REP. TAMMY BALDWIN: The American public expects no less. We, the people, conferred upon the branches of government limited and defined power and provided for meaningful checks and balances. Over the past several years, serious questions have been raised about the conduct of high-ranking administration officials in relation to some of the most basic elements of our democracy: respect for the rule of law, the principle of checks and balances, and the fundamental freedoms enshrined in the Bill of Rights. In other words, the American people are in doubt as to whether administration officials have fulfilled their oaths of office to preserve, protect and defend our Constitution.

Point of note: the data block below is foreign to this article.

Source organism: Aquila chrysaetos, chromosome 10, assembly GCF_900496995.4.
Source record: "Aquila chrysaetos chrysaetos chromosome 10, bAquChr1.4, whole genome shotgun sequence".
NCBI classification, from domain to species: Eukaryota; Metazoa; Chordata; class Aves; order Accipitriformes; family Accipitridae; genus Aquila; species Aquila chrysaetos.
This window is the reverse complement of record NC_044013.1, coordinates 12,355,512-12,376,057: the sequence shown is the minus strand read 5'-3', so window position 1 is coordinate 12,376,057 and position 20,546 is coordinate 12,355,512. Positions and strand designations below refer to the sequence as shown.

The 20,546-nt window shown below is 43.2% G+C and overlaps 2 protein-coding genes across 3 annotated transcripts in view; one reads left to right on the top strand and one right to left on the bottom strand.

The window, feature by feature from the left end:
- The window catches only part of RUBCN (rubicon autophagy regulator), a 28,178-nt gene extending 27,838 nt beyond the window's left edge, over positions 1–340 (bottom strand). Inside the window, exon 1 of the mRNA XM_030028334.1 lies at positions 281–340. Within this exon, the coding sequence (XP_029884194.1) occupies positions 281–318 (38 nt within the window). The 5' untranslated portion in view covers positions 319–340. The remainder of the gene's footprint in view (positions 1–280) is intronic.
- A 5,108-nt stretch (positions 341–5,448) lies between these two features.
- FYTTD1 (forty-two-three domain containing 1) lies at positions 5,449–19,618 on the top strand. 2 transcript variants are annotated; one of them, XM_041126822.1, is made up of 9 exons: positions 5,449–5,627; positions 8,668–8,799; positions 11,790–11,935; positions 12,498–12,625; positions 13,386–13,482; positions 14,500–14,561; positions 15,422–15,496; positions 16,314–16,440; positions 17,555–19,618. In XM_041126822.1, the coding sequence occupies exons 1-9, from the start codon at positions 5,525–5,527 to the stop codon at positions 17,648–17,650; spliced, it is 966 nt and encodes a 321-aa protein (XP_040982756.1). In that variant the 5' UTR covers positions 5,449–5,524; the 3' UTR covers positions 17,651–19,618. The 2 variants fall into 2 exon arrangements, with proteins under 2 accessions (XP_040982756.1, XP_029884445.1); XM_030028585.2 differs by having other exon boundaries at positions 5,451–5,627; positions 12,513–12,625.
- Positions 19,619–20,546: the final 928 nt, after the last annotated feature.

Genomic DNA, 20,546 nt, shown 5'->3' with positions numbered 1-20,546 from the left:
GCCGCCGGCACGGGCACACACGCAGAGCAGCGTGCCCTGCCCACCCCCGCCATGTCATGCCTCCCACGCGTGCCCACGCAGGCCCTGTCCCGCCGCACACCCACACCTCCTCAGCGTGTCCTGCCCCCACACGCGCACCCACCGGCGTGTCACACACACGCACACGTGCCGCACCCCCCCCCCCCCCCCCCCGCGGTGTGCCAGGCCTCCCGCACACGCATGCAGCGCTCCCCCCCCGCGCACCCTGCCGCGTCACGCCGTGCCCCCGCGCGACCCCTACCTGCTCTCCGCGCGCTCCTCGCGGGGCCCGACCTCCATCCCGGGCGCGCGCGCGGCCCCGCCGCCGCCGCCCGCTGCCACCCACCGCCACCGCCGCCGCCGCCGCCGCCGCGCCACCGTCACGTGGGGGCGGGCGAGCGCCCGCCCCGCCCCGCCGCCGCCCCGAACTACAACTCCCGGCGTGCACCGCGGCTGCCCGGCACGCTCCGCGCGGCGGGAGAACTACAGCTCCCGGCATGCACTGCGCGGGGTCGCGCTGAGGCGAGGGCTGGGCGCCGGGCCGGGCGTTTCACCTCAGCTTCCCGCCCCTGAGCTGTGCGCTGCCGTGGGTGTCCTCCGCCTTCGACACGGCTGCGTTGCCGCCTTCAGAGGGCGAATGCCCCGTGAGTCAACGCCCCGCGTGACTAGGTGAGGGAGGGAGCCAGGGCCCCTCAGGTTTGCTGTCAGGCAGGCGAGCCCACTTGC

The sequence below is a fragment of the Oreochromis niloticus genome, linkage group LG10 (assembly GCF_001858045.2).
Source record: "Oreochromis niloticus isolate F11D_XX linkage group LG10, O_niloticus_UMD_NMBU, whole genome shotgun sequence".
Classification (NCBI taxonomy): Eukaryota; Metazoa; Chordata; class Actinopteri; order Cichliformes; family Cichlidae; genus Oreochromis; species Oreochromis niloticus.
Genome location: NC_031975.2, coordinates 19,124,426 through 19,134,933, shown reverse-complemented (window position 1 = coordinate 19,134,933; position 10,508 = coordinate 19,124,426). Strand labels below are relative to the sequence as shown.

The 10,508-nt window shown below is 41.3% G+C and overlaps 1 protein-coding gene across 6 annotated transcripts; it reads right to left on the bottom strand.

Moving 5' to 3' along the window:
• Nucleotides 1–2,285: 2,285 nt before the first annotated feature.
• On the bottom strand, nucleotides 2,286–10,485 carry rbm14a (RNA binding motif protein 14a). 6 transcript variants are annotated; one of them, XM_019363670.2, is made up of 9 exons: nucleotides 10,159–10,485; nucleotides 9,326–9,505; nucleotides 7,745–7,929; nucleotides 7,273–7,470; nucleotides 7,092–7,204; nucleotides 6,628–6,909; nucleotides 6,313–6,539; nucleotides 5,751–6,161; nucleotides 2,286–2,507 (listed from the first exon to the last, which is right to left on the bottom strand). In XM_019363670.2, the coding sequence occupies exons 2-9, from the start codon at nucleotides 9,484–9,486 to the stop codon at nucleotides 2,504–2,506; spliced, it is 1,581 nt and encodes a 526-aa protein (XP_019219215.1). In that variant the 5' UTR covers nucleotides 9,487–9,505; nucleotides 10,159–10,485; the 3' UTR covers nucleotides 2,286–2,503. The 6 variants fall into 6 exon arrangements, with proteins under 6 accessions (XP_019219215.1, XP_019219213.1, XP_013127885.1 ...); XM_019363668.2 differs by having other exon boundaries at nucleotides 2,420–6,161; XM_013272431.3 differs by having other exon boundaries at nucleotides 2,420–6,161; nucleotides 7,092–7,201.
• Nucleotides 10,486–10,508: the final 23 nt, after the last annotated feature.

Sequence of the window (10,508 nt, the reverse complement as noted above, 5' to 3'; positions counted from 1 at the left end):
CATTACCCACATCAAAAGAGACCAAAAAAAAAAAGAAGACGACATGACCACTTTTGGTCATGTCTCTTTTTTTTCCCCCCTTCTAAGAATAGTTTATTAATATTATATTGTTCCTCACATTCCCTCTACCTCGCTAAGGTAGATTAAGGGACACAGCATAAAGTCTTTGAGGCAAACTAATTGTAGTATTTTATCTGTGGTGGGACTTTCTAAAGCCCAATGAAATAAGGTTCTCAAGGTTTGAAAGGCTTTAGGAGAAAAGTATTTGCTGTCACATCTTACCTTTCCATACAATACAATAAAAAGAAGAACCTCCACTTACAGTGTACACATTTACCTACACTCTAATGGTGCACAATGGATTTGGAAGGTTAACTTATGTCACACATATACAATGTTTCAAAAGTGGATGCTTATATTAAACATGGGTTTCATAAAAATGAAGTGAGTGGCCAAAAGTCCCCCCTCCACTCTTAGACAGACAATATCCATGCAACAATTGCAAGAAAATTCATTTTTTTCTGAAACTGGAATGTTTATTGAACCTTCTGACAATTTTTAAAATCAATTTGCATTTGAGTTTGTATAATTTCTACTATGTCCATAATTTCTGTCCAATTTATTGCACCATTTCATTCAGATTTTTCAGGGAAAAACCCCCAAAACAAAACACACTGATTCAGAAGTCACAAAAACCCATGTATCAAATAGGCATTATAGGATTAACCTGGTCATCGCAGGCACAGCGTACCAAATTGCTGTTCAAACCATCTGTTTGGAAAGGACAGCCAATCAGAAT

And their concerns are not insignificant. Americans want to know whether our nation’s highest-ranking officials broke the law to justify the invasion of Iraq. Many in our nation and around the world wonder whether today the Bush White House is planning to illegally attack Iran. They wonder, too, whether their private conversations are being listened to by government officials unconcerned about restraints placed upon them by the Constitution; whether our nation is holding individuals in secret prisons, denying them even the right to appear before a judge or to be represented by an attorney or to confront their accusers. They wonder who authorized torture and rendition. They wonder whether this administration will forever change what it means to be an American.


Congress member Tammy Baldwin of Wisconsin, testifying at Friday’s House Judiciary hearing on impeachment.